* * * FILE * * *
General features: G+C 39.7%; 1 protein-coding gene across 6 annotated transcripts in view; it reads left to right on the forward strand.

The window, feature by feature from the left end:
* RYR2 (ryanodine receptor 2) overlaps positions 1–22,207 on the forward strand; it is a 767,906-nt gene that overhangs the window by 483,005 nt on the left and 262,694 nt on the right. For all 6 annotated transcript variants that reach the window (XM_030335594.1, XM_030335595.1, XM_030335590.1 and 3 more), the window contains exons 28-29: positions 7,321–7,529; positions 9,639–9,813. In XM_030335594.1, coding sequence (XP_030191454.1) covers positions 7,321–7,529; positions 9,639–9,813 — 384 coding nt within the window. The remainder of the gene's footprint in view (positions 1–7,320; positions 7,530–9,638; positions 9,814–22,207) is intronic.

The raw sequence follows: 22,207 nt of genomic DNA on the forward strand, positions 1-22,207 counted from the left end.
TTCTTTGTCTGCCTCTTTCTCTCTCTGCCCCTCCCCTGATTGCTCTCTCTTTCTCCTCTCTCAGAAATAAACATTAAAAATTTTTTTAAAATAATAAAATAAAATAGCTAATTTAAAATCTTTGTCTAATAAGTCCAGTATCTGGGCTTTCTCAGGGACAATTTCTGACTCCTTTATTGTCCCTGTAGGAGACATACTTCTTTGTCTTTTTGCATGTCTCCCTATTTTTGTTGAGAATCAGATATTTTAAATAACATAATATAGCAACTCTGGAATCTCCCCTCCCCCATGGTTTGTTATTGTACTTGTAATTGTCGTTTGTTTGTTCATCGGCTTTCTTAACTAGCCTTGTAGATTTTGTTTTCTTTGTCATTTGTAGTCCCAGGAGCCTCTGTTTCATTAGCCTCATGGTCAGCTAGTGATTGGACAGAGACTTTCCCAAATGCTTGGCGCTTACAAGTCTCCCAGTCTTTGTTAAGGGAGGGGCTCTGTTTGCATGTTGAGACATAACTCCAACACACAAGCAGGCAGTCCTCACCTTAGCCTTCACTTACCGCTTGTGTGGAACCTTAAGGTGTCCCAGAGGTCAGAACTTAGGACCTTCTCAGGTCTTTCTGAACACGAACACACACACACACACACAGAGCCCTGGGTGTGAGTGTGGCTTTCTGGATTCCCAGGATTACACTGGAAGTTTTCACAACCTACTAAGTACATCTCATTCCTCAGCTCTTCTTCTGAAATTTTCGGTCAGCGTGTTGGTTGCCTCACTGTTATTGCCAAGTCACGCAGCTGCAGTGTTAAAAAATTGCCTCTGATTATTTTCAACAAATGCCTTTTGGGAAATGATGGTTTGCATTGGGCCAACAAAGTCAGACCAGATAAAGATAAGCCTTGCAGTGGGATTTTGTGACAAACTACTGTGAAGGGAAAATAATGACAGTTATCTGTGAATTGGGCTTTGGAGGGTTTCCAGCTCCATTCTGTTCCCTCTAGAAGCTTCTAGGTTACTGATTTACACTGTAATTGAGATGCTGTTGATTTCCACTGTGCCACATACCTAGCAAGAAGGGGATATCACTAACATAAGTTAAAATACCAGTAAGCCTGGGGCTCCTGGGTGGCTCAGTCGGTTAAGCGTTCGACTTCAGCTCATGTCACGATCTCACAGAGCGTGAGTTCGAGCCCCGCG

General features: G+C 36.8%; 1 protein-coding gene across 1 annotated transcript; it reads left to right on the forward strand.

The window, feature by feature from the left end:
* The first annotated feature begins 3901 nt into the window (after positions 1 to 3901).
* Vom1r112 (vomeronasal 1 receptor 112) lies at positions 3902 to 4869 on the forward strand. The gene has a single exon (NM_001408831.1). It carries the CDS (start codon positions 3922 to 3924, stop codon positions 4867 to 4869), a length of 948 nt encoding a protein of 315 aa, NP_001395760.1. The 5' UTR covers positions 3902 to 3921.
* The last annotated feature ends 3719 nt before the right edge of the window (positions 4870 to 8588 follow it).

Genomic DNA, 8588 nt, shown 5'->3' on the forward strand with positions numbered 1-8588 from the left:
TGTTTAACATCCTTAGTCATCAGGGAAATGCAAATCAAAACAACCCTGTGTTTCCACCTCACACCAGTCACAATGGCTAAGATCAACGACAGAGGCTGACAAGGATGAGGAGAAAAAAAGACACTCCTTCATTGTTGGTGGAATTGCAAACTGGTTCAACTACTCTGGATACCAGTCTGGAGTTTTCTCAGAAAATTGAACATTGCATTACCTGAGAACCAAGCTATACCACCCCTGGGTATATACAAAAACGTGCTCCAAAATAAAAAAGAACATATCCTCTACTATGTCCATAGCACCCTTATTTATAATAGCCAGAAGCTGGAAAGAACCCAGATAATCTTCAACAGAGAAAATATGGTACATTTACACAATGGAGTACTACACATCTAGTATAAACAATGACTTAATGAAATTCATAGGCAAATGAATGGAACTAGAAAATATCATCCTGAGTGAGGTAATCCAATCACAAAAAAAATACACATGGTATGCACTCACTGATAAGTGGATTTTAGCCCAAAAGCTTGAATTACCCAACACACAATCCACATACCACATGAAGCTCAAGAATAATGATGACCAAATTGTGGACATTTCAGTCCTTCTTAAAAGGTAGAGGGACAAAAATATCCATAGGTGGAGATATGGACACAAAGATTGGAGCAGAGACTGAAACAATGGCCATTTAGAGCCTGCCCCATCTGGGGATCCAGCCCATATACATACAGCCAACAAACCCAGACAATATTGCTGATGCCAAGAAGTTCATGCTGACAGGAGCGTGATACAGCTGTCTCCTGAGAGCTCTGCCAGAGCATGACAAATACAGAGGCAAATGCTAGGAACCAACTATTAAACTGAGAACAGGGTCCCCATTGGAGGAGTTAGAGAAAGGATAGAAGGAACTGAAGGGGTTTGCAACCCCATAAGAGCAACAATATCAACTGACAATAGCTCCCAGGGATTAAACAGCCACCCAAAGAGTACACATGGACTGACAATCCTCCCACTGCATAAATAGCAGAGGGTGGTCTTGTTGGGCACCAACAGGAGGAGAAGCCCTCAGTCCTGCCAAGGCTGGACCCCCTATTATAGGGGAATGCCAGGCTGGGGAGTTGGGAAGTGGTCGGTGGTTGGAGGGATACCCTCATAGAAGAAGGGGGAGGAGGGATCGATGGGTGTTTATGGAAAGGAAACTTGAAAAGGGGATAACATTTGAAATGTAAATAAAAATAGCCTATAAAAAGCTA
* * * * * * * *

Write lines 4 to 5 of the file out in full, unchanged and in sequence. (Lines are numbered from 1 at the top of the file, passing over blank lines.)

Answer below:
The raw sequence follows: 22,207 nt of genomic DNA on the forward strand, positions 1-22,207 counted from the left end.
TTCTTTGTCTGCCTCTTTCTCTCTCTGCCCCTCCCCTGATTGCTCTCTCTTTCTCCTCTCTCAGAAATAAACATTAAAAATTTTTTTAAAATAATAAAATAAAATAGCTAATTTAAAATCTTTGTCTAATAAGTCCAGTATCTGGGCTTTCTCAGGGACAATTTCTGACTCCTTTATTGTCCCTGTAGGAGACATACTTCTTTGTCTTTTTGCATGTCTCCCTATTTTTGTTGAGAATCAGATATTTTAAATAACATAATATAGCAACTCTGGAATCTCCCCTCCCCCATGGTTTGTTATTGTACTTGTAATTGTCGTTTGTTTGTTCATCGGCTTTCTTAACTAGCCTTGTAGATTTTGTTTTCTTTGTCATTTGTAGTCCCAGGAGCCTCTGTTTCATTAGCCTCATGGTCAGCTAGTGATTGGACAGAGACTTTCCCAAATGCTTGGCGCTTACAAGTCTCCCAGTCTTTGTTAAGGGAGGGGCTCTGTTTGCATGTTGAGACATAACTCCAACACACAAGCAGGCAGTCCTCACCTTAGCCTTCACTTACCGCTTGTGTGGAACCTTAAGGTGTCCCAGAGGTCAGAACTTAGGACCTTCTCAGGTCTTTCTGAACACGAACACACACACACACACACAGAGCCCTGGGTGTGAGTGTGGCTTTCTGGATTCCCAGGATTACACTGGAAGTTTTCACAACCTACTAAGTACATCTCATTCCTCAGCTCTTCTTCTGAAATTTTCGGTCAGCGTGTTGGTTGCCTCACTGTTATTGCCAAGTCACGCAGCTGCAGTGTTAAAAAATTGCCTCTGATTATTTTCAACAAATGCCTTTTGGGAAATGATGGTTTGCATTGGGCCAACAAAGTCAGACCAGATAAAGATAAGCCTTGCAGTGGGATTTTGTGACAAACTACTGTGAAGGGAAAATAATGACAGTTATCTGTGAATTGGGCTTTGGAGGGTTTCCAGCTCCATTCTGTTCCCTCTAGAAGCTTCTAGGTTACTGATTTACACTGTAATTGAGATGCTGTTGATTTCCACTGTGCCACATACCTAGCAAGAAGGGGATATCACTAACATAAGTTAAAATACCAGTAAGCCTGGGGCTCCTGGGTGGCTCAGTCGGTTAAGCGTTCGACTTCAGCTCATGTCACGATCTCACAGAGCGTGAGTTCGAGCCCCGCG